Bulletin Board: “Federal Action at Last for Missing and Murdered Native American Women?”
Attorney General William P. Barr Launches National Strategy to Address Missing and Murdered Indigenous Persons
Attorney General William P. Barr today launched a national strategy to address missing and murdered Native Americans. The Missing and Murdered Indigenous Persons (MMIP) Initiative places MMIP coordinators in 11 U.S. Attorney’s offices who will develop protocols for a more coordinated law enforcement response to missing cases. The plan also calls for the deployment of the FBI’s most advanced response capabilities when needed, improved data collection and analysis, and training to support local response efforts.
Attorney General Barr made the announcement during a visit to the Flathead Reservation in Montana, home of the Confederated Salish and Kootenai Tribes (CSKT). In addition, the Attorney General met with the CSKT MMIP working group and the CSKT Tribal Council. He was joined by U.S. Attorney Kurt Alme, vice chair of the Attorney General’s Native American Issues Subcommittee (NAIS), whose office has been in the forefront of this issue.
“American Indian and Alaska Native people suffer from unacceptable and disproportionately high levels of violence, which can have lasting impacts on families and communities. Native American women face particularly high rates of violence, with at least half suffering sexual or intimate-partner violence in their lifetime. Too many of these families have experienced the loss of loved ones who went missing or were murdered,” said Attorney General William P. Barr. “This important initiative will further strengthen the federal, state, and tribal law enforcement response to these continuing problems.”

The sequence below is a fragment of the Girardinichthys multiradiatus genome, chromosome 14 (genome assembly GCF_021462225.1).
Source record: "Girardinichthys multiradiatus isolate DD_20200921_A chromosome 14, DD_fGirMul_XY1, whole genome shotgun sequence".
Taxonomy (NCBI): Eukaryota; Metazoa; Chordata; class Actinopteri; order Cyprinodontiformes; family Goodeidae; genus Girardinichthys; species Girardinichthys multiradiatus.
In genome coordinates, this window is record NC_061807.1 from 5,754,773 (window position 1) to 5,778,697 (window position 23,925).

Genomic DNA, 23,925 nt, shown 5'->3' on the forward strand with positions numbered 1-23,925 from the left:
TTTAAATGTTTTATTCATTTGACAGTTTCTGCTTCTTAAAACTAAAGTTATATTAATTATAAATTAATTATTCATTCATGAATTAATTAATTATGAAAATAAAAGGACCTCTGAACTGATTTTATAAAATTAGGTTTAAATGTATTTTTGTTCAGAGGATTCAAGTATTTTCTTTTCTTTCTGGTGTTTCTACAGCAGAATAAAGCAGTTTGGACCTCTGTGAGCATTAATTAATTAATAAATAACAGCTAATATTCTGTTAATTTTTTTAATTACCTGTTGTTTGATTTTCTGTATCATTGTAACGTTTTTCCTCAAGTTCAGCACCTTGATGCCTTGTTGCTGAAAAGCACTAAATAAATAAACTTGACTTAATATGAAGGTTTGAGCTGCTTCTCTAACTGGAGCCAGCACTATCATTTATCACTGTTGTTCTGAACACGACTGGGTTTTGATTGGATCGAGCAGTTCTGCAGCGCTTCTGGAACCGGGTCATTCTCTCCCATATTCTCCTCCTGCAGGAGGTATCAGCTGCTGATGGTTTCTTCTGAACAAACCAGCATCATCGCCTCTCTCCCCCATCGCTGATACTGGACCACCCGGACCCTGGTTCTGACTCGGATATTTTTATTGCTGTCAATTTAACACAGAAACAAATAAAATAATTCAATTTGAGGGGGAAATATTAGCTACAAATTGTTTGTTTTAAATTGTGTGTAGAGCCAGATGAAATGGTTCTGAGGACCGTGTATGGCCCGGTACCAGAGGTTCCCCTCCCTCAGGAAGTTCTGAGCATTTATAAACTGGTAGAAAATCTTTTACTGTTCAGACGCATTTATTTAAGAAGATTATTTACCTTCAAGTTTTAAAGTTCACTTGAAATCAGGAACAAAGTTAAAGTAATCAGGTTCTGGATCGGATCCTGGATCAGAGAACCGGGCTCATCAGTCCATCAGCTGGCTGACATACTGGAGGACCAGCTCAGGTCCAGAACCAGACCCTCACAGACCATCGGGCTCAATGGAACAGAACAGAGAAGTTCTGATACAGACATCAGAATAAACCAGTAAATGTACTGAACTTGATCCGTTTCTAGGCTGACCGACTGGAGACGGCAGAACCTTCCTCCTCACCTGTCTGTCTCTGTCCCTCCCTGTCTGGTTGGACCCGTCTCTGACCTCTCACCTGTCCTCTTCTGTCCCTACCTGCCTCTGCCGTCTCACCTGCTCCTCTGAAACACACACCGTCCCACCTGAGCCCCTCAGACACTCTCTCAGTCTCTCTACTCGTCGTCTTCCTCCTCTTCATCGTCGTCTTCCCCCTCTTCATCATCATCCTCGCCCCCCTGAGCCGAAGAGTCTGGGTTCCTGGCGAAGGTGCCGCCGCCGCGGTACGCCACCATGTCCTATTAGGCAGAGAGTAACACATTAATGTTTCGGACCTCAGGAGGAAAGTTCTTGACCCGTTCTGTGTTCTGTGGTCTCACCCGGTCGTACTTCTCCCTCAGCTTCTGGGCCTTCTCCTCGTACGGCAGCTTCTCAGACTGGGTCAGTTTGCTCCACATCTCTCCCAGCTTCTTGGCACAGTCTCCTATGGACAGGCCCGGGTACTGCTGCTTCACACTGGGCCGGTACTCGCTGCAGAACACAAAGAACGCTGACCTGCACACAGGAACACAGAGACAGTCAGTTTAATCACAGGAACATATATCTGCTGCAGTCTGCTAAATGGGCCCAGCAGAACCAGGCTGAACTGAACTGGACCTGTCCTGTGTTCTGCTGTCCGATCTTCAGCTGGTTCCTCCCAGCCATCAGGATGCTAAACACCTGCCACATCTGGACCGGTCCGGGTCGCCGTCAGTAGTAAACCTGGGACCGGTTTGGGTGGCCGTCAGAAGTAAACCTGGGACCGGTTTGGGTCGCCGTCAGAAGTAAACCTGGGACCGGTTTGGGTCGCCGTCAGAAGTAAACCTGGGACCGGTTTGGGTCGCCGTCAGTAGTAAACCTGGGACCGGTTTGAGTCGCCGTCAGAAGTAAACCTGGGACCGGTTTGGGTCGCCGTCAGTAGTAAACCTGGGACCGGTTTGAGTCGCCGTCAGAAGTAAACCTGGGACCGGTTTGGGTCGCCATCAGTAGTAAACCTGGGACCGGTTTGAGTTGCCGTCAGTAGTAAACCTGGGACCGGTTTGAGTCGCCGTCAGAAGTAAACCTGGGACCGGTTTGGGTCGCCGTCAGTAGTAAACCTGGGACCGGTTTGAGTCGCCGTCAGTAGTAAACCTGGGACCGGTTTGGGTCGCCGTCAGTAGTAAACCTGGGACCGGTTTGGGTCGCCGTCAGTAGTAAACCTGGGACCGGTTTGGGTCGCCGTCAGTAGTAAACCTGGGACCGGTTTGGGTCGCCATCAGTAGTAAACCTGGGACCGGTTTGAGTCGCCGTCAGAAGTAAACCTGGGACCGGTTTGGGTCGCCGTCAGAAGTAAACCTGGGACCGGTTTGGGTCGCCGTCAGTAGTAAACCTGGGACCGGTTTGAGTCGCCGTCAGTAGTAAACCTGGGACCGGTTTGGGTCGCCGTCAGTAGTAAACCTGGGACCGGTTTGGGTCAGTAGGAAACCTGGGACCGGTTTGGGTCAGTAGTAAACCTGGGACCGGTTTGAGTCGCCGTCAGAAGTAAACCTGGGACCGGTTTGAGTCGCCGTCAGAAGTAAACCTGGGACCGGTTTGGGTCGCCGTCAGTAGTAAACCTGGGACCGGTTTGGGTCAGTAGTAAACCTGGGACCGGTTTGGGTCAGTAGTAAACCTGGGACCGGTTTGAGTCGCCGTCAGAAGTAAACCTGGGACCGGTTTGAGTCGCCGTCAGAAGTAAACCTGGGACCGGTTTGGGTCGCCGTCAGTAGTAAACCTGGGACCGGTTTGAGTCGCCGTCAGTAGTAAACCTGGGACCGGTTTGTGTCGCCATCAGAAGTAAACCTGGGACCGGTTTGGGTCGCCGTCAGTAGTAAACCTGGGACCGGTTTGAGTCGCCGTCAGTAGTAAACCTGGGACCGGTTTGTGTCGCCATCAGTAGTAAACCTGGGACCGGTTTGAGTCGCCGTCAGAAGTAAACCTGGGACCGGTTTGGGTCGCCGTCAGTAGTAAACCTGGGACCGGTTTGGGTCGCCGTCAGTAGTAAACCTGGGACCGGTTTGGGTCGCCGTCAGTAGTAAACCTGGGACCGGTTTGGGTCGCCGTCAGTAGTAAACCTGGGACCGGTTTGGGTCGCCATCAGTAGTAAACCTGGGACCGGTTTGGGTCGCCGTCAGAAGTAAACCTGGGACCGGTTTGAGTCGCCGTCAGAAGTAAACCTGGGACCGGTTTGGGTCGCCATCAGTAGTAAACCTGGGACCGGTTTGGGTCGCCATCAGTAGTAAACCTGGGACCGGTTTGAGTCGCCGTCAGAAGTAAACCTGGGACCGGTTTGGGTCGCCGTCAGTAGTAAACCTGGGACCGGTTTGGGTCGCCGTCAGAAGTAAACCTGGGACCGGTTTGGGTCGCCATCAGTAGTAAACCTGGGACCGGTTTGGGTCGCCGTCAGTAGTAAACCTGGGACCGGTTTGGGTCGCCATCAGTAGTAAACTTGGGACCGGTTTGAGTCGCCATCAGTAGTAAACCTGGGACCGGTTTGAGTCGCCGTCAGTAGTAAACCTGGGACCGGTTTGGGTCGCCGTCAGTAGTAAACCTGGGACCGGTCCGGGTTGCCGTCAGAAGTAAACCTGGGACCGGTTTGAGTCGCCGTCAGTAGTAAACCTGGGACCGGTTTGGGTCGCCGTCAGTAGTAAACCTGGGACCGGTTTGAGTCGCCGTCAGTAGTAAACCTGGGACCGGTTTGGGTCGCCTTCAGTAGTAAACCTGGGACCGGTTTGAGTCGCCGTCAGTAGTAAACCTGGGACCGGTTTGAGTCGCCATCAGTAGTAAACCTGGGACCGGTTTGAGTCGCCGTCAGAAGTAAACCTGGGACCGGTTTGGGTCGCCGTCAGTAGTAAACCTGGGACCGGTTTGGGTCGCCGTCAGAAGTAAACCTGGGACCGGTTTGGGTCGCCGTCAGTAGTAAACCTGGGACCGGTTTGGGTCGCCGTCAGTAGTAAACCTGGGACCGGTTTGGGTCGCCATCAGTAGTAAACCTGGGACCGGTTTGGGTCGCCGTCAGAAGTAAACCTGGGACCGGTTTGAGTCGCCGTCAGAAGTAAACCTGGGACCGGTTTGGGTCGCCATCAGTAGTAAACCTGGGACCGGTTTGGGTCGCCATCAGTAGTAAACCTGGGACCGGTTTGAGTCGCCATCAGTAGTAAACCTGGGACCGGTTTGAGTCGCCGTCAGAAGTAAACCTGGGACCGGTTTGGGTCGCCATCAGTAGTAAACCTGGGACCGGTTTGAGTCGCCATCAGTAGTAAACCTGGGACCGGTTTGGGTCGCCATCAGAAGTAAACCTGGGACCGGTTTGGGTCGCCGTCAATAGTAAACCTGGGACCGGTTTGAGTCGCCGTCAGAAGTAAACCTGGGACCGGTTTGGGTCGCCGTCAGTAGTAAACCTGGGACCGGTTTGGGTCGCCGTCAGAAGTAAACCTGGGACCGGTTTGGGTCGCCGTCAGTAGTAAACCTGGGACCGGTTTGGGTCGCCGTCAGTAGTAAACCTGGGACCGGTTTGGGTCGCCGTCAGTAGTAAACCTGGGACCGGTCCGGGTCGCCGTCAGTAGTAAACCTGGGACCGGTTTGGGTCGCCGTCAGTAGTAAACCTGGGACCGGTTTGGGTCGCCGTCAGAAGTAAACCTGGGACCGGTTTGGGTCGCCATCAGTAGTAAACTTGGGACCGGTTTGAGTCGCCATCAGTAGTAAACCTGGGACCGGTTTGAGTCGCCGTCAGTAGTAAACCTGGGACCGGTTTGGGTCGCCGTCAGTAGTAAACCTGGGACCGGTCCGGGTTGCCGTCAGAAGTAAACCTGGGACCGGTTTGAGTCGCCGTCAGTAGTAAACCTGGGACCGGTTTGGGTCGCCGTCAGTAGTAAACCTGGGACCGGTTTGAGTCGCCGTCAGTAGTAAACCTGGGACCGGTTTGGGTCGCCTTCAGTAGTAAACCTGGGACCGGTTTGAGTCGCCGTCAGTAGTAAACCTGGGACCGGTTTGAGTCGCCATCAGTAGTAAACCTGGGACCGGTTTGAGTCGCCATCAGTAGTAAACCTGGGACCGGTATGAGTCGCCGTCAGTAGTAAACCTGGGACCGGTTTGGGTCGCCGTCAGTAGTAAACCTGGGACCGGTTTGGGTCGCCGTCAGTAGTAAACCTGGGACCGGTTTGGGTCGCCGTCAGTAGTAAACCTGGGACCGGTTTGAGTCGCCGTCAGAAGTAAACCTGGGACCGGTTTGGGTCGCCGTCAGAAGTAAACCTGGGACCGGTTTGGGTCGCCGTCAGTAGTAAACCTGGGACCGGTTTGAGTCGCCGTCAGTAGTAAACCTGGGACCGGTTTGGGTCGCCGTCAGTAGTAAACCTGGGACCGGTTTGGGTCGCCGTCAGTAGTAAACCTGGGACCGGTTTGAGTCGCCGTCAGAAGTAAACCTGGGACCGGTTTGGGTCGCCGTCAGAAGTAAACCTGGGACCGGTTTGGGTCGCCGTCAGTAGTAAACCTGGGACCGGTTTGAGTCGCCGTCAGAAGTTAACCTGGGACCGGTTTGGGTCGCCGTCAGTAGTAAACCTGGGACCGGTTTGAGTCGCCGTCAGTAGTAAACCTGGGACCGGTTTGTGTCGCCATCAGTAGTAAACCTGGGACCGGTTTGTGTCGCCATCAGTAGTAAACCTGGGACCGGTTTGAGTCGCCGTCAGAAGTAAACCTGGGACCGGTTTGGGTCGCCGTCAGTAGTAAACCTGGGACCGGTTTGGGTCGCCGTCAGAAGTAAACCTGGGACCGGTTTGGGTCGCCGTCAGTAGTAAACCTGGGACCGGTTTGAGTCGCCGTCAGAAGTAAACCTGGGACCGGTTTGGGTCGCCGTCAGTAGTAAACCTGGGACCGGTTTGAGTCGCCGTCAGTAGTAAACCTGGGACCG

“The FBI recognizes the violence that tribal communities face and is fully committed to working with our federal, state, local, and tribal law enforcement partners to provide support to those impacted by these crimes,” said FBI Director Christopher Wray. “We are dedicated to delivering justice and to the FBI’s mission to protect all the people we serve. We reaffirm our focus on allocating resources to serve Native American needs.”
“In Montana, we recognize that Native American women face too much violence, and too often go missing and are murdered,” said U.S. Attorney for the District of Montana Kurt Alme. “The missing need to be found and brought home, murderers and abusers must be brought to justice, and violence against women must stop. With the Attorney General’s leadership, this initiative will provide an improved, nationally coordinated response when a Native American goes missing. It will complement the steps taken by our office this year to bring public training to all seven Montana reservations on how to find missing loved ones; to partner with the Montana Department of Justice (MTDOJ), the FBI and the BIA to provide two statewide trainings on using missing persons databases and alerts; and to partner with the MTDOJ and the tribes on the statewide missing indigenous persons task force to collectively find solutions to this issue.”